But the next great hurdle for shops like Art Star will probably fall outside the hulking shadow of Urban Outfitters, and instead come courtesy of the very instinct that for so long helped them, that propelled people to shop small and find special. Enter those Etsy-ites: Not only do these one-man retailers sell special and unique, but they do it online. And since many hobbyists can charge far less for their crafts than professional artists do, says Waxman, consumers balk at higher prices in brick and mortar stores—then flick on their iPhones to buy that handmade tea cozy from a stay-at-home mom in Minnesota.
In 2010, the New York Times wrote that Etsy was on track to handle about $400 million in transactions for the year—twice as much as the year before. On Cyber Monday of 2011, the paper reported that Etsy sales were up a walloping 80 percent from the previous year. It would seem that as vendors whittle themselves down smaller and still smaller, for Philly’s indie retailers, the littlest competitors might be the biggest threat.
JEN RAMSAY DOESN’T SHOP; she never really has. When you own a boutique, you plump your wardrobe by buying things wholesale. These days, Ramsay—who still works under the Echochic name as a stylist, PR rep and fashion-and-lifestyle consultant—relies on designer friends to send her clothes. But she’s nostalgic for the time she spent in her own brick-and-mortar on South Street. “They were really incredible years,” she says wistfully.
Recently, a new wave of boutique owners gathered at a party for the Old City Business Collective. Sugarcube’s Buratto chatted with friends, all fellow shop owners in the little square-mile cobblestone patch between NoLibs and Society Hill. There was no talk of Hangergate, or Urban, or the recent store closings, or even the crappy economy. No one brought up the stress of being in business for yourself, or the worries over department stores and online shopping. They just laughed and swapped stories, a well-dressed group of friends and colleagues, in the foxhole together.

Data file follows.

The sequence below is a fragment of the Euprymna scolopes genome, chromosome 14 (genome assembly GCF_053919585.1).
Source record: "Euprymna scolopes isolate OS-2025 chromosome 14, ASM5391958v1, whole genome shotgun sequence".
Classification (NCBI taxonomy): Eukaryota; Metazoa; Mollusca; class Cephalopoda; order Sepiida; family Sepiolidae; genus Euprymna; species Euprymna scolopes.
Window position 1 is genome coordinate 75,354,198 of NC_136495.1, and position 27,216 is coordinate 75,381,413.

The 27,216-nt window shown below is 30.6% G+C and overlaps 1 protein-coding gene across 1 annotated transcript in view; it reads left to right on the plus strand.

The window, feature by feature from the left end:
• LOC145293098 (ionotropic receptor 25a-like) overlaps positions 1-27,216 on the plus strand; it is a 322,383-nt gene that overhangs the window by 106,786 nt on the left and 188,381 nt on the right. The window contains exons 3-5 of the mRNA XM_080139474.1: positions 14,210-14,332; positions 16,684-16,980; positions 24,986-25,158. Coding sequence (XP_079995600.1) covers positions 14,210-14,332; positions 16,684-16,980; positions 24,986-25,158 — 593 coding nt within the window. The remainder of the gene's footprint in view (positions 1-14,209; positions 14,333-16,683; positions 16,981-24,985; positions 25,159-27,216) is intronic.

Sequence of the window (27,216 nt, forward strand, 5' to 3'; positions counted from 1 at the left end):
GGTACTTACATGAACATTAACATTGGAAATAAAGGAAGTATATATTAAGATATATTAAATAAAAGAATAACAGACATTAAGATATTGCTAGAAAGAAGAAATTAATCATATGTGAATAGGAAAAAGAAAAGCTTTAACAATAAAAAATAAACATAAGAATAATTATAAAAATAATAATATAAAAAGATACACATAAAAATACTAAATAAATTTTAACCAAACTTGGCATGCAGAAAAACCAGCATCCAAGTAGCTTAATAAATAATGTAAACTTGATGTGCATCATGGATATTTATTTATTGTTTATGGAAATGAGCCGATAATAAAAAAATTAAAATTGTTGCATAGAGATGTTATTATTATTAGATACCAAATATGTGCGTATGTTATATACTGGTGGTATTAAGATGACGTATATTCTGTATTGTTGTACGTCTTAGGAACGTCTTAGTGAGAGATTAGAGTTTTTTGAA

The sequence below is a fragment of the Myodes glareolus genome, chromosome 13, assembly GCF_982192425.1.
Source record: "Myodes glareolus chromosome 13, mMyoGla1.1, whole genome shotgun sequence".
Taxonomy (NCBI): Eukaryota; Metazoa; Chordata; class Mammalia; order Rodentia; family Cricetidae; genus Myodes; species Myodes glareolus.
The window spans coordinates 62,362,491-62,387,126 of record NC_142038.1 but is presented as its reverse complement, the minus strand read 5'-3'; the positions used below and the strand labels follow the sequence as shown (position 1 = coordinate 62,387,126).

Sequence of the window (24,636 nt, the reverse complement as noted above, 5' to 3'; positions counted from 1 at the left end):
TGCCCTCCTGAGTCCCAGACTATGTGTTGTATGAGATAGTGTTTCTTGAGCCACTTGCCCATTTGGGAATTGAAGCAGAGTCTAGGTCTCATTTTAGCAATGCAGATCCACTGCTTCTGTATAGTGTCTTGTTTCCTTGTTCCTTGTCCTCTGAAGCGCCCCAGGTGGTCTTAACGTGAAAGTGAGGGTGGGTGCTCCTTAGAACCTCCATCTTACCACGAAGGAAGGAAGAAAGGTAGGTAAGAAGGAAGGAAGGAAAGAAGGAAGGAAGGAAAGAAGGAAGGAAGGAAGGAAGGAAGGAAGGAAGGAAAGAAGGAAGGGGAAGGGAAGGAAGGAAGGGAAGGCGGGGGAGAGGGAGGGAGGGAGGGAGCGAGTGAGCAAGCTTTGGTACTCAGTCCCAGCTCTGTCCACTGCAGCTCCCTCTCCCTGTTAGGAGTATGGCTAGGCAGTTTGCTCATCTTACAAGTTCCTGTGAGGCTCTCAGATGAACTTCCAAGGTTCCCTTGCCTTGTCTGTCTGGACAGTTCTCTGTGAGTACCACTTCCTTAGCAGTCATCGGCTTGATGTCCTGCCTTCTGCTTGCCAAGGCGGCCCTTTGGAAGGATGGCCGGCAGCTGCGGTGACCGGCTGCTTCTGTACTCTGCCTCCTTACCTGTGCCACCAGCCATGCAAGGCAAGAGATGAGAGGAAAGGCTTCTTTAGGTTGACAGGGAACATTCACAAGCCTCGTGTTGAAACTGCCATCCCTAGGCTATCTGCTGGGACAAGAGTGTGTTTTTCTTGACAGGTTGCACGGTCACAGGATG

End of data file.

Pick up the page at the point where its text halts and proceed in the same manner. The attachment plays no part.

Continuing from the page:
“We’re all just getting by,” says Art Star’s Waxman. “But Philly is supporting us, and it’s exciting.” Whether Philly’s support will continue to be enough for all of these boutique owners, time will tell. But there is this:
A few weeks later, Buratto is on the phone with a journalist, talking about the life of an independent boutique owner. “Can you hang on one sec?” she says into the phone. The door to her shop keeps swinging open with a little ping as customers wander in. A couple minutes of conversation, and then again: ping. “I’m sorry, give me one more minute?” she asks. A few more questions, then ping. Finally, the writer relents and lets her get back to minding her store. She’s got clothes to sell, and today, business is looking good.